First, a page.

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Social Security Supplemental Income 2022 — $2,523 in direct payments still going out this year – how to get yours

Will SSI claimants get a fourth stimulus check?
Difference between SSI and SSDI explained
How much SSI pay you will get in 2022
How much you can earn in 2022 and qualify for SSI

AMERICANS who receive SSI payments can expect three more direct payments this year up to $2,523.

To qualify for Supplemental Security Income you must be over the age of 65, blind, or disabled and have less than $2,000 in assets or $3,000 for couples.

SSI benefits are determined by income, however, the national average is $621 per month with a maximum amount of $841, according to the Social Security Administration.

The monthly maximum is altered every year to reflect the new cost of living adjustment (COLA).

SSI recipients will receive three more benefit checks this year on the first of every month, which could be up to $2,523.

Read our Supplemental Security Income live blog for the latest news and updates...

  • Jennifer Korn

    What is CPI?

    Companies may use the Consumer Price Index, or CPI, to decide how much to modify compensation owing to inflation.

    One of the most often used measures for measuring inflation is the Consumer Price Index.

  • Jennifer Korn

    Backlash against Johnson’s comments

    Wisconsin Lieutenant Governor Mandela Barnes shared his displeasure with Mr Johnson’s comments on Twitter.

    Senate Minority Leader Mitch McConnell previously rejected a similar proposal from Senator Rick Scott, but Mr Johnson considered Scott’s plan to be a “positive thing.”

  • Jennifer Korn

    Senator Ron Johnson suggests discretionary spending, continued

    Mr. Johnson used Defense and Veteran Affairs as examples of programs where discretionary spending is used.

    “What we ought to be doing is we ought to turn everything into discretionary spending so it’s all evaluated so that we can fix problems or fix programs that are broken, that are going to be going bankrupt,” he said.

    Senate Majority Leader Charles E. Schumer said Democrats would push back against any attempts to “pull the rug out from under our seniors.”

  • Jennifer Korn

    Senator Ron Johnson suggests remodeling Social Security

    Mr. Johnson suggested ending Social Security and Medicare as federal entitlement programs and instead having congress approve them yearly.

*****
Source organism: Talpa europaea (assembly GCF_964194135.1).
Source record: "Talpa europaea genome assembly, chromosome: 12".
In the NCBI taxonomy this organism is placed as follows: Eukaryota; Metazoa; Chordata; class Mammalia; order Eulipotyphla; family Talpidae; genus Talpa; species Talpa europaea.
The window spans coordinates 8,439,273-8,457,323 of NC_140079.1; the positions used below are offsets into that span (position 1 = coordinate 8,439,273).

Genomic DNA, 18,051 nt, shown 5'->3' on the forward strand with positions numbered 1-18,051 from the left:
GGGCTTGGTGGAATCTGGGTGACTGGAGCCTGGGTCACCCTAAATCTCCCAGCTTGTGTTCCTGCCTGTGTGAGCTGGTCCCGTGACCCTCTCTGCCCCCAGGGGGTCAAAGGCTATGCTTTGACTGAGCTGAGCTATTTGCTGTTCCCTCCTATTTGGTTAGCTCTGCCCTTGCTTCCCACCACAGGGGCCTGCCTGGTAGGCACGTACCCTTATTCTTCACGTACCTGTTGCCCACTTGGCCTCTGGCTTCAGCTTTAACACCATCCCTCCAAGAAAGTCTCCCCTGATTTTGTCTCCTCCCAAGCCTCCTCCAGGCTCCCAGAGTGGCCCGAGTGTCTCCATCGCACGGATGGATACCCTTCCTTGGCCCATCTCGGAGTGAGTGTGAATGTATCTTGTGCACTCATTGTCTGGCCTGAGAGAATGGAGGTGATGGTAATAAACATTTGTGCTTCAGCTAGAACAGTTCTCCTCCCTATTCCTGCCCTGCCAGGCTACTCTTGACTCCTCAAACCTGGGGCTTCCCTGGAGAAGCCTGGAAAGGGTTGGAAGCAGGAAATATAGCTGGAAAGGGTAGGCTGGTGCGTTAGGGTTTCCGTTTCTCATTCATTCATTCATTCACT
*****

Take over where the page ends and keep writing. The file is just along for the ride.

The two programs would rather be regarded as discretionary spending.

    In an interview, he said, “Our problem in this country is that more than 70 percent of our federal budget and spending is all mandatory spending. It’s on automatic pilot.”

    Because of this, he said these programs don’t get the proper oversight they need which leads to programs “going bankrupt.”

  • Jennifer Korn

    Social Security payment schedules depend on birthdays

    Anyone whose birthday falls between the 1st and the 10th of a month can expect to get their money on the second Wednesday of each month.

    Those whose birthday fall between the 11th and the 20th of the month can expect to receive their benefits on the third Wednesday of each month.

    For anyone with a birthday that falls between the 21st and the 31st of the month can expect to get their payment on the fourth Wednesday of each month.

  • Jennifer Korn

    How remarriage affects SSI

    If you are getting remarried, your SSI payment amount may change as a result of your new spouse’s income and resources.

    If you and your new spouse both get SSI, your payment amount will change from an individual rate to a couple’s rate.

    To determine the SSI benefit amount a couple is eligible to receive, their combined countable income is deducted from the federal benefit rate.

    The result is then divided equally and paid to the couple in separate checks. 

  • Jennifer Korn

    How remarriage affects survivor benefits

    If you decide to remarry before turning the age of 60, you will lose eligibility for survivor benefits on the prior marriage.

    So, if your survivor benefits are part of your main income source, this is something that you might want to take into consideration.

    Remarrying after turning 60 years old has no effect on survivor benefits.

    If you simply got divorced and later decide to remarry, the benefits paid to you from your prior spouse’s account stop.

  • Jennifer Korn